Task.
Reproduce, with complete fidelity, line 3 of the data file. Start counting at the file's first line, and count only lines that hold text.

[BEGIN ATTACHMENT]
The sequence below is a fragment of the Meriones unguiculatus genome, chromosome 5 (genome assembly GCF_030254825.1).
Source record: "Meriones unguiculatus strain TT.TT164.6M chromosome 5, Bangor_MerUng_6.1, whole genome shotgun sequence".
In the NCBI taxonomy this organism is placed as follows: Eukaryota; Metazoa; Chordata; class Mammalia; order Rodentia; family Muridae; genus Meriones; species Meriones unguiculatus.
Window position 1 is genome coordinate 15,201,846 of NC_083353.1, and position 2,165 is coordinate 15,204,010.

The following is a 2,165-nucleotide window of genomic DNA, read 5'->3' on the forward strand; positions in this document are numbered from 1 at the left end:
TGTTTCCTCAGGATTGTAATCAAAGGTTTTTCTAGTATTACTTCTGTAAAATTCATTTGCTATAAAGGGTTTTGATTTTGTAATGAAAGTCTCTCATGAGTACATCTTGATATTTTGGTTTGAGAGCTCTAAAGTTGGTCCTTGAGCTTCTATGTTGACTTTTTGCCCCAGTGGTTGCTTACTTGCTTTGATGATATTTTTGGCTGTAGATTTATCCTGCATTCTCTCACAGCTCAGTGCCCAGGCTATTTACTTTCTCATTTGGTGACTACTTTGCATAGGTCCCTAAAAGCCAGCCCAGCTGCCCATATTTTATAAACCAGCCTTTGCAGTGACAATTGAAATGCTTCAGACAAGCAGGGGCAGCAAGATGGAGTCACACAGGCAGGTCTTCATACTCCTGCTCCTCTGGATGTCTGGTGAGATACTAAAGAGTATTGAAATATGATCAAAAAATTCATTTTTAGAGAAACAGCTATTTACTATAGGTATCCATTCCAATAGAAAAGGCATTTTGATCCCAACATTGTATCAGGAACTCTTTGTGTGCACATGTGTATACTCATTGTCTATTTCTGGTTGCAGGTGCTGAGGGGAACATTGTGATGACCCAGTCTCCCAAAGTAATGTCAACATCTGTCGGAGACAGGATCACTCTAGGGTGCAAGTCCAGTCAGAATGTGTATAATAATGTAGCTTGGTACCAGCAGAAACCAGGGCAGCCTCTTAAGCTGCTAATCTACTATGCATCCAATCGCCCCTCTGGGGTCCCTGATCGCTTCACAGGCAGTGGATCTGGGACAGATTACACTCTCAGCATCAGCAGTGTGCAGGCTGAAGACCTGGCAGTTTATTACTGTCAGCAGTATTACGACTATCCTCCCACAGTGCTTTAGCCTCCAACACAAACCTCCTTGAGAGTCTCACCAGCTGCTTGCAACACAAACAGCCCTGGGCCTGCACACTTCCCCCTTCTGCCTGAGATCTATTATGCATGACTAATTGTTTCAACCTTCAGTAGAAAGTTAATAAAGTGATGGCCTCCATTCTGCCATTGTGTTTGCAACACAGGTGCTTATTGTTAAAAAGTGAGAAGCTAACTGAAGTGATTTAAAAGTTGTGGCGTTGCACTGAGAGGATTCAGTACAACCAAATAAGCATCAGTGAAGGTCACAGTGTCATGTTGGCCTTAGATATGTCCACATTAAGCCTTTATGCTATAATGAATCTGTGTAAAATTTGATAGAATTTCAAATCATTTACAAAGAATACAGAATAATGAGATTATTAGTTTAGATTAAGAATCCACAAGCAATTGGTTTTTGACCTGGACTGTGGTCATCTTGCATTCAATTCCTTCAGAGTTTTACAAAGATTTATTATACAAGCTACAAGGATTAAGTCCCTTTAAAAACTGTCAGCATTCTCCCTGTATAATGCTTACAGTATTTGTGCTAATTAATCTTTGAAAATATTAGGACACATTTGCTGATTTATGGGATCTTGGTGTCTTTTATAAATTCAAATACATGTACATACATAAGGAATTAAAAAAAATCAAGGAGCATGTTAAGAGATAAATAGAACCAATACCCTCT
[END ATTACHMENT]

In the NCBI taxonomy this organism is placed as follows: Eukaryota; Metazoa; Chordata; class Mammalia; order Rodentia; family Muridae; genus Meriones; species Meriones unguiculatus.